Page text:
We have been asked why Christian schools are expressing concerns about legislation that would ban “conversion practices”; there is a simple answer – we care about young people.
There is nobody who supports or condones the sort of coercive “gay conversion” practices which might have occurred in the context of psychological treatment and some faith communities in the middle of last century. Such practices are abhorrent.
The legislation in place in Queensland, the ACT and most recently proposed in Victoria, the Change or Suppression (Conversion) Practices Prohibition Bill 2020 (VIC), however, go far beyond those practices, reaching into the heart of the current debate about caring for young people who are struggling with who they are, in particular their “gender identity”; whether they fit the cultural stereotypes around their sex or whether they might have a profound sense of difference.
The legislation that has been adopted, and the proposed Bill in Victoria, are clearly ideologically driven, the objects of the ACT legislation, Sexuality and Gender Identity Conversion Practices Act 2020 (ACT) make the intentions of that legislation clear –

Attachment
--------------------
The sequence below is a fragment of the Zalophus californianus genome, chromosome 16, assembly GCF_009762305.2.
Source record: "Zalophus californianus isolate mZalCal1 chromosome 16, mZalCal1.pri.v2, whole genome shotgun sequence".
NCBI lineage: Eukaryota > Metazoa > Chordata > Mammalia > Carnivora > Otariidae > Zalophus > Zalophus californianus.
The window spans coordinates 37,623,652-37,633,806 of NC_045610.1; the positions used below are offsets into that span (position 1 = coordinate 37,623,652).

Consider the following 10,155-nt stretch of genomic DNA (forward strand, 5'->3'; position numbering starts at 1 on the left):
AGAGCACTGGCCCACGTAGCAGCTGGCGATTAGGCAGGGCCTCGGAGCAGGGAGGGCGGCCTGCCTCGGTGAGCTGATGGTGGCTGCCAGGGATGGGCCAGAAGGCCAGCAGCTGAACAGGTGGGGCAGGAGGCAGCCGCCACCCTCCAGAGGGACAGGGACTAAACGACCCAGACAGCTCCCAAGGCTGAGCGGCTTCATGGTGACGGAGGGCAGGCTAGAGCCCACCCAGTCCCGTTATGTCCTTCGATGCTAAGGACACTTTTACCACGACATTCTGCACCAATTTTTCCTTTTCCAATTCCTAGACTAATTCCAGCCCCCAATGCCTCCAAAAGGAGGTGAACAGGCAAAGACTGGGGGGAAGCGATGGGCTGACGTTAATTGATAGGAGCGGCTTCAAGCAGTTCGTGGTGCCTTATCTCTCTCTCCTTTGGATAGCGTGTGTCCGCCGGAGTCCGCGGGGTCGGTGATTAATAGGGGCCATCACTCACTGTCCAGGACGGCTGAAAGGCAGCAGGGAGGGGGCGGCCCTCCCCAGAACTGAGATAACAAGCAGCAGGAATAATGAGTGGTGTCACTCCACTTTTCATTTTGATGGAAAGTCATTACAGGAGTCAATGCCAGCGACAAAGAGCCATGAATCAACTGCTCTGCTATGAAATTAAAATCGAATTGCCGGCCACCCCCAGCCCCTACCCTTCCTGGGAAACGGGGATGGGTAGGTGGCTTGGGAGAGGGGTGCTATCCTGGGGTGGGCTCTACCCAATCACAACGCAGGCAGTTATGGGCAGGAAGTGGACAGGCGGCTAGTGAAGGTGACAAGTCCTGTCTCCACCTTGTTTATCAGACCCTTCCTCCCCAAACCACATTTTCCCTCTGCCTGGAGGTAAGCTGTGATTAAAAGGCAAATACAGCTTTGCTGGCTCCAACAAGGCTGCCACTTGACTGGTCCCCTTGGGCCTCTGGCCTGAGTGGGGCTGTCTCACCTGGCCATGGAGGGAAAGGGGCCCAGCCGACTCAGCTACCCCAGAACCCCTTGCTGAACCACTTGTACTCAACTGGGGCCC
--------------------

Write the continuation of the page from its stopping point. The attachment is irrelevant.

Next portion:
“to affirm that—
(i) all people have characteristics of sexuality and gender identity; and
(ii) no combination of those characteristics constitutes a disorder, disease, illness, deficiency, disability or shortcoming…”
The Victorian Bill goes further (clause 3) clearly aiming to ‘denounce’ opposing views, reflecting the Attorney-General’s statement on the day the Bill was first introduced that alternative views “won’t be tolerated in Victoria”. This is legislation designed to suppression not merely the abhorrent practices of the past – but any alternative views about gender and sexuality.
The legislation, and Victorian Bill, have sweeping definitions of the actions caught up in their scope. According to the Explanatory Memorandum for the Victorian Bill included within the scope of the “change or suppression practices” being addressed are mere “conversations with a community leader”. This takes the Bill far beyond the coercive practices of the past. Indeed, the explicit exclusion of the ability to consent to such conversations reinforces the oppressive nature of the Bill.
Last year a New Zealand Parliamentary Committee considered petitions to ban ‘conversion therapy’. The Committee recognised the vital need to allow questioning and advice in their Report which said (emphasis added) –
‘It is important that anyone with questions about their sexuality or gender identity feels comfortable seeking advice. This may be from a professional counsellor, family and friends, or within their religious community.
A ban on conversion therapy should not prevent anyone from seeking or providing such advice.’